So, follow Ellen DeGeneres's advice she gave Tulane University graduates during a commencement speech: “Remember to exfoliate, moisturize, exercise…and floss.” The latter, along with brushing, will certainly help keep your teeth and gums healthy.
The top cause for adult tooth loss isn't decay or trauma—it's periodontal (gum) disease. The disease may begin with the gums, but it can ultimately damage underlying bone enough to weaken its support of teeth, causing them to loosen and fall out.
But that's not the end of the havoc gum disease can wreak. The consequences of an uncontrolled infection can ripple beyond the mouth and worsen other health problems like diabetes, heart disease or arthritis.
The common link between gum disease and these other conditions is the inflammatory response, a natural mechanism to fight infection caused by disease or trauma. This mechanism changes blood vessels to increase blood flow to hasten the travel of protective white blood cells to the injury or disease location.
But if this mechanism that supports healing becomes chronic, it can actually do harm. The chronic inflammation that occurs with gum disease can damage mouth structures, just as inflammation from diabetes or arthritis can damage other parts of the body. And any form of chronic inflammation, even that found in gum disease, can worsen other inflammatory diseases.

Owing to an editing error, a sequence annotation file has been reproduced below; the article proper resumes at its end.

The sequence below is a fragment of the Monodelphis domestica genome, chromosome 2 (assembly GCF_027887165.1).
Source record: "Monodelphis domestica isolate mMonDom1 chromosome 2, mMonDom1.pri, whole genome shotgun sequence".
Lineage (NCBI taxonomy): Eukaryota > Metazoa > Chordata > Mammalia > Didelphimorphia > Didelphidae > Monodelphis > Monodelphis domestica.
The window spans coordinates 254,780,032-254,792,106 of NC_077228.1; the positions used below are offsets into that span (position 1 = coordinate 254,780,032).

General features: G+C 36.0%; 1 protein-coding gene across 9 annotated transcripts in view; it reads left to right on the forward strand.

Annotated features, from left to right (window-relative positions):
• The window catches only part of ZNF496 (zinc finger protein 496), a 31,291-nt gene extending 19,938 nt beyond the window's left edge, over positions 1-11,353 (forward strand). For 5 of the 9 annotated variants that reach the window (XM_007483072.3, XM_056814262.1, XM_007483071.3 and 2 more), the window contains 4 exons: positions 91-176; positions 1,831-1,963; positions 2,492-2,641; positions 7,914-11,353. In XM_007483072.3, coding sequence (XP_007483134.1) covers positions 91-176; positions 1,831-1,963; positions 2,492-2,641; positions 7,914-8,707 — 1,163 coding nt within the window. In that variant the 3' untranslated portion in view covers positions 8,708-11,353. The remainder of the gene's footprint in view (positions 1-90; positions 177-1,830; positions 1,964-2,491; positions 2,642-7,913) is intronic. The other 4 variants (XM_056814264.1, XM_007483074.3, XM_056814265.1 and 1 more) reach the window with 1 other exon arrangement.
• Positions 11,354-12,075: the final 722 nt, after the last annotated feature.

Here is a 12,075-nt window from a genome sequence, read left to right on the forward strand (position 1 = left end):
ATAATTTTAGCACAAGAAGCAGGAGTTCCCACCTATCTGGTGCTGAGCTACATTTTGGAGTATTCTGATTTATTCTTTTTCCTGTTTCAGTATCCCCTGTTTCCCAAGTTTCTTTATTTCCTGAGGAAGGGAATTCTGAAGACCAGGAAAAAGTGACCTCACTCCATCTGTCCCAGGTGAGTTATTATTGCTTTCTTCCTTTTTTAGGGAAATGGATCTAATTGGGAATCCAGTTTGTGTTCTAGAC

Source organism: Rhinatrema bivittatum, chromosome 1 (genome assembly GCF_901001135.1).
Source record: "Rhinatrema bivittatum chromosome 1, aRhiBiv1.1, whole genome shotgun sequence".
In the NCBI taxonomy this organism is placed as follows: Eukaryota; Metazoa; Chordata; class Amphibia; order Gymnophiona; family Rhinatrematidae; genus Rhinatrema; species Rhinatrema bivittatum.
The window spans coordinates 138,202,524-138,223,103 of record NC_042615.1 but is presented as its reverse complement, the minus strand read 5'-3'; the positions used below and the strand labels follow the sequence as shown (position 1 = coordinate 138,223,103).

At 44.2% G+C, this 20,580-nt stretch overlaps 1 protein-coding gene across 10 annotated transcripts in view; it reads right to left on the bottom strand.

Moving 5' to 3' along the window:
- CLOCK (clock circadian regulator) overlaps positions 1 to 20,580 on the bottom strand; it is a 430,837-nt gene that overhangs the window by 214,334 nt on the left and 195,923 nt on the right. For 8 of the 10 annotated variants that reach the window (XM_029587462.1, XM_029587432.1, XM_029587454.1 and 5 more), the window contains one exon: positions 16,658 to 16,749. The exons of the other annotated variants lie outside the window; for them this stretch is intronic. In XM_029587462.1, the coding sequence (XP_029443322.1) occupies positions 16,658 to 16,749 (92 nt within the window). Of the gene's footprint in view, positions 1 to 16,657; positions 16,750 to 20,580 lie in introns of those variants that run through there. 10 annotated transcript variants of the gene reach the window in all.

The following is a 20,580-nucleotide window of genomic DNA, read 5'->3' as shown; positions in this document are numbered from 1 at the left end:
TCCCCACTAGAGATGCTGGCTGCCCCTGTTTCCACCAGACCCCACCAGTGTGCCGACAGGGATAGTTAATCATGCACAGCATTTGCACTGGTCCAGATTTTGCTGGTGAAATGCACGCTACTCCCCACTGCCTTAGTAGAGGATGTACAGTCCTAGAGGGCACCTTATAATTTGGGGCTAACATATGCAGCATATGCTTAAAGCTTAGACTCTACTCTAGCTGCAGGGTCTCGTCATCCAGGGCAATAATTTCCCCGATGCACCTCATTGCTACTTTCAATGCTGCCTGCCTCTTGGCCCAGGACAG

You can lessen this link between gum disease and other conditions—as well as improve your oral health—by preventing or seeking prompt treatment for any periodontal infection in the following ways:
- Practice daily brushing and flossing to clear away bacterial dental plaque, the main cause of gum disease;
- See your dentist regularly for more thorough dental cleanings and checkups;
- See your dentist promptly if you notice red, swollen or bleeding gums, common signs of a gum infection;
- Stop smoking to lower your risk for both gum disease and tooth decay;
- Adopt a healthy diet, which can help you lose weight (a factor in diabetes and other inflammatory diseases) and strengthen your immune system;
- Manage other inflammatory conditions to lessen their effect on your gum disease risk.
Taking these steps can help you avoid the inflammation caused by gum disease that might also affect the rest your body. Seeking prompt treatment at the first sign of an infection will also minimize the damage to your teeth and gums and the effect it could have on the rest of your health.